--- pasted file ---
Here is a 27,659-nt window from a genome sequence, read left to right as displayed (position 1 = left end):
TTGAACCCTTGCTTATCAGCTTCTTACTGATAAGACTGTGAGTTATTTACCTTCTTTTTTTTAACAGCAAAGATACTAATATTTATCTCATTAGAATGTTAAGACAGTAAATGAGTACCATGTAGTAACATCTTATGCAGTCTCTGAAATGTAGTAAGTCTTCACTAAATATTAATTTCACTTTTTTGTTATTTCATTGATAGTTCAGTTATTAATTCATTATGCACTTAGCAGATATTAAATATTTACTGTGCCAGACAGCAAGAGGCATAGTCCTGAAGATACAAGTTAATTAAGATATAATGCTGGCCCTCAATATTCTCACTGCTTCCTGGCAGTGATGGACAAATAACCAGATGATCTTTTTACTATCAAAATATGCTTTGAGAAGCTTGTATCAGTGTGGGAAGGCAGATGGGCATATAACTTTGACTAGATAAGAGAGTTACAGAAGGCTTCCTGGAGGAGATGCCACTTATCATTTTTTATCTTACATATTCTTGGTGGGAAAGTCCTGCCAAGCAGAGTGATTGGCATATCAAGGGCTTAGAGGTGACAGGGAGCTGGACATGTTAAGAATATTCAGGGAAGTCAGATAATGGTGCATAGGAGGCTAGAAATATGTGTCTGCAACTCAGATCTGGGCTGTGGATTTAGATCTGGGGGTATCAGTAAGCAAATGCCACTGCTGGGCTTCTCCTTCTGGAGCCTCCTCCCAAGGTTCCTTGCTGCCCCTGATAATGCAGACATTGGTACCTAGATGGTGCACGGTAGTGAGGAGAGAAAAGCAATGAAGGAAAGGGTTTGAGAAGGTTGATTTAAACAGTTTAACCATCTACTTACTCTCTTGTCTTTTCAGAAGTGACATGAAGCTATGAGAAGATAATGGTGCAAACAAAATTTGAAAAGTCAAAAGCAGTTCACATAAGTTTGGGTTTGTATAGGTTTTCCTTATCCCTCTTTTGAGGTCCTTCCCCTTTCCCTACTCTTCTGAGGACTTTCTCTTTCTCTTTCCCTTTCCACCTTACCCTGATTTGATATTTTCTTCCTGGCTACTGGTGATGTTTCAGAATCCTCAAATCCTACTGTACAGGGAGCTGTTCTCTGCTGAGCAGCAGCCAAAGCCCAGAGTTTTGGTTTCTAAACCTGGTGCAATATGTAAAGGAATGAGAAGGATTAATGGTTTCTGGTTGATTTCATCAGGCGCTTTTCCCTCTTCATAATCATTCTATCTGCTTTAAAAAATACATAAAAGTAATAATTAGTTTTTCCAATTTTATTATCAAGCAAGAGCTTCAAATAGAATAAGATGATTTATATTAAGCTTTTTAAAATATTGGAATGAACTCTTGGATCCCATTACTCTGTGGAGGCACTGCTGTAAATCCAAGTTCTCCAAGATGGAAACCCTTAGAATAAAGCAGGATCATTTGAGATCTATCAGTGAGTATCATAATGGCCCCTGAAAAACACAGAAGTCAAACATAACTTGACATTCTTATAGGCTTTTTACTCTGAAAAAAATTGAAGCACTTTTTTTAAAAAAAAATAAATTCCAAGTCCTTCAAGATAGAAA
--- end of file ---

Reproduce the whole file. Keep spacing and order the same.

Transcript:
Here is a 27,659-nt window from a genome sequence, read left to right as displayed (position 1 = left end):
TTGAACCCTTGCTTATCAGCTTCTTACTGATAAGACTGTGAGTTATTTACCTTCTTTTTTTTAACAGCAAAGATACTAATATTTATCTCATTAGAATGTTAAGACAGTAAATGAGTACCATGTAGTAACATCTTATGCAGTCTCTGAAATGTAGTAAGTCTTCACTAAATATTAATTTCACTTTTTTGTTATTTCATTGATAGTTCAGTTATTAATTCATTATGCACTTAGCAGATATTAAATATTTACTGTGCCAGACAGCAAGAGGCATAGTCCTGAAGATACAAGTTAATTAAGATATAATGCTGGCCCTCAATATTCTCACTGCTTCCTGGCAGTGATGGACAAATAACCAGATGATCTTTTTACTATCAAAATATGCTTTGAGAAGCTTGTATCAGTGTGGGAAGGCAGATGGGCATATAACTTTGACTAGATAAGAGAGTTACAGAAGGCTTCCTGGAGGAGATGCCACTTATCATTTTTTATCTTACATATTCTTGGTGGGAAAGTCCTGCCAAGCAGAGTGATTGGCATATCAAGGGCTTAGAGGTGACAGGGAGCTGGACATGTTAAGAATATTCAGGGAAGTCAGATAATGGTGCATAGGAGGCTAGAAATATGTGTCTGCAACTCAGATCTGGGCTGTGGATTTAGATCTGGGGGTATCAGTAAGCAAATGCCACTGCTGGGCTTCTCCTTCTGGAGCCTCCTCCCAAGGTTCCTTGCTGCCCCTGATAATGCAGACATTGGTACCTAGATGGTGCACGGTAGTGAGGAGAGAAAAGCAATGAAGGAAAGGGTTTGAGAAGGTTGATTTAAACAGTTTAACCATCTACTTACTCTCTTGTCTTTTCAGAAGTGACATGAAGCTATGAGAAGATAATGGTGCAAACAAAATTTGAAAAGTCAAAAGCAGTTCACATAAGTTTGGGTTTGTATAGGTTTTCCTTATCCCTCTTTTGAGGTCCTTCCCCTTTCCCTACTCTTCTGAGGACTTTCTCTTTCTCTTTCCCTTTCCACCTTACCCTGATTTGATATTTTCTTCCTGGCTACTGGTGATGTTTCAGAATCCTCAAATCCTACTGTACAGGGAGCTGTTCTCTGCTGAGCAGCAGCCAAAGCCCAGAGTTTTGGTTTCTAAACCTGGTGCAATATGTAAAGGAATGAGAAGGATTAATGGTTTCTGGTTGATTTCATCAGGCGCTTTTCCCTCTTCATAATCATTCTATCTGCTTTAAAAAATACATAAAAGTAATAATTAGTTTTTCCAATTTTATTATCAAGCAAGAGCTTCAAATAGAATAAGATGATTTATATTAAGCTTTTTAAAATATTGGAATGAACTCTTGGATCCCATTACTCTGTGGAGGCACTGCTGTAAATCCAAGTTCTCCAAGATGGAAACCCTTAGAATAAAGCAGGATCATTTGAGATCTATCAGTGAGTATCATAATGGCCCCTGAAAAACACAGAAGTCAAACATAACTTGACATTCTTATAGGCTTTTTACTCTGAAAAAAATTGAAGCACTTTTTTTAAAAAAAAATAAATTCCAAGTCCTTCAAGATAGAAA